Male Frilled Coquettes like this beauty delight birders at feeders in Brazil, while non-frilled females live secret, unnoticed lives in the trees nearby.
By Rex Graham
The females usually avoid feeders. Instead, they forage on insects and flower nectar.
They carefully fashion cup nests during the August-to-March breeding season. During this precarious time, the females don’t want to be noticed, followed or stalked. Their nests are nearly invisible, and they adopt a stealthy, non-confrontational lifestyle to avoid discovery.
Brazilian biologists at the Santa Lúcia Biological Reserve about 8 km southeast of Santa Teresa – ES, Brazil, happened to notice a female and they decided to study her. They watched from a distance with binoculars. At first, the female didn’t seem to mind them.
Frilled Coquettes are found only in Brazil. They also nest in wildlife sanctuaries in the Brazilian Atlantic rainforest with the Slaty Bristlefront, Blue-bellied Parrot and other beautiful birds.
Frilled Coquette Females’ Complex Lives
At roughly 2.6 grams, the Frilled Coquette is one of the world’s smallest birds. While watching their female build a nest, the biologists documented her avoidance of larger birds. When mixed-species flocks passed near her nest, she left, returning only after the other birds were gone.
The biologists described in the journal Ornithologia Neotropical how the female methodically gathered tiny bits of plant down, moss and lichen. She used her lower bill to massage the materials into the walls of her home while she sat in it. Slowly, the nest took shape.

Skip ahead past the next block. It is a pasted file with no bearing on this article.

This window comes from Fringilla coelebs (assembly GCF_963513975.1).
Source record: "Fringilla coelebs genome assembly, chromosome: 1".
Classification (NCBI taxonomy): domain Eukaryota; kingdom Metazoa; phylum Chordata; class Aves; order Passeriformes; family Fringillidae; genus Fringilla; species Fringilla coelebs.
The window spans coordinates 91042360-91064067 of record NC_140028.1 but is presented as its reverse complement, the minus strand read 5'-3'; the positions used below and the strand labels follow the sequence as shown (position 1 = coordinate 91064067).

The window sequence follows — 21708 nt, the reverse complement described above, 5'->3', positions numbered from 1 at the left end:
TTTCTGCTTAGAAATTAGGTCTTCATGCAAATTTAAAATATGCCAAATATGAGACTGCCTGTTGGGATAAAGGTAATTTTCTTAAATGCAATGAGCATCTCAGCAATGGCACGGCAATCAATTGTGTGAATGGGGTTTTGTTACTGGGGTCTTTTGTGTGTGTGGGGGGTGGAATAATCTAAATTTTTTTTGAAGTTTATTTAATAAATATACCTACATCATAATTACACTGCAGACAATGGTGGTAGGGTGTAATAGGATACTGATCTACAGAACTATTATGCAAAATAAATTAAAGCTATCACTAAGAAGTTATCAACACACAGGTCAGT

She alternated a few minutes of nest building with a few minutes of insect foraging or sipping nectar from nearby orange blossoms. Her routine abruptly changed when Rufous Attilas or other birds foraged nearby. At those times, the female would completely avoid her nest for an hour or more at a time.
Male Frilled Coquettes are less fearful, possibly using their small size to their advantage. They learn to slip under the bills of feeding Sombre Hummingbirds, which are notorious 7-9-gram feeder bullies. Female Fringed Coquettes avoid the Sombres by avoiding feeders.
One morning, while the biologist watched their female visit blossoms of a Jabuticaba fruit tree near her nest, a male Fork-tailed Woodnymph attacked her. Pairs of female Frilled Coquettes sometimes battle each other for control of a particular patch of nectar-producing flowers.
While incubating her two tiny eggs, the female Frilled Coquette continued to add tiny bits of fresh moss and lichen to the nest’s outside wall, which developed an outward-bending rim. During this time the female became increasingly aware of humans, occasionally flying toward one of the biologists to inspect her.
The hummingbird once left her nest for 47 minutes when a Rufous-tailed Attila, a tyrant flycatcher, built a nest in a bromeliad 15 m away.
The Frilled Coquette female usually alternated about 20 minutes of incubation with about 7 minutes of foraging.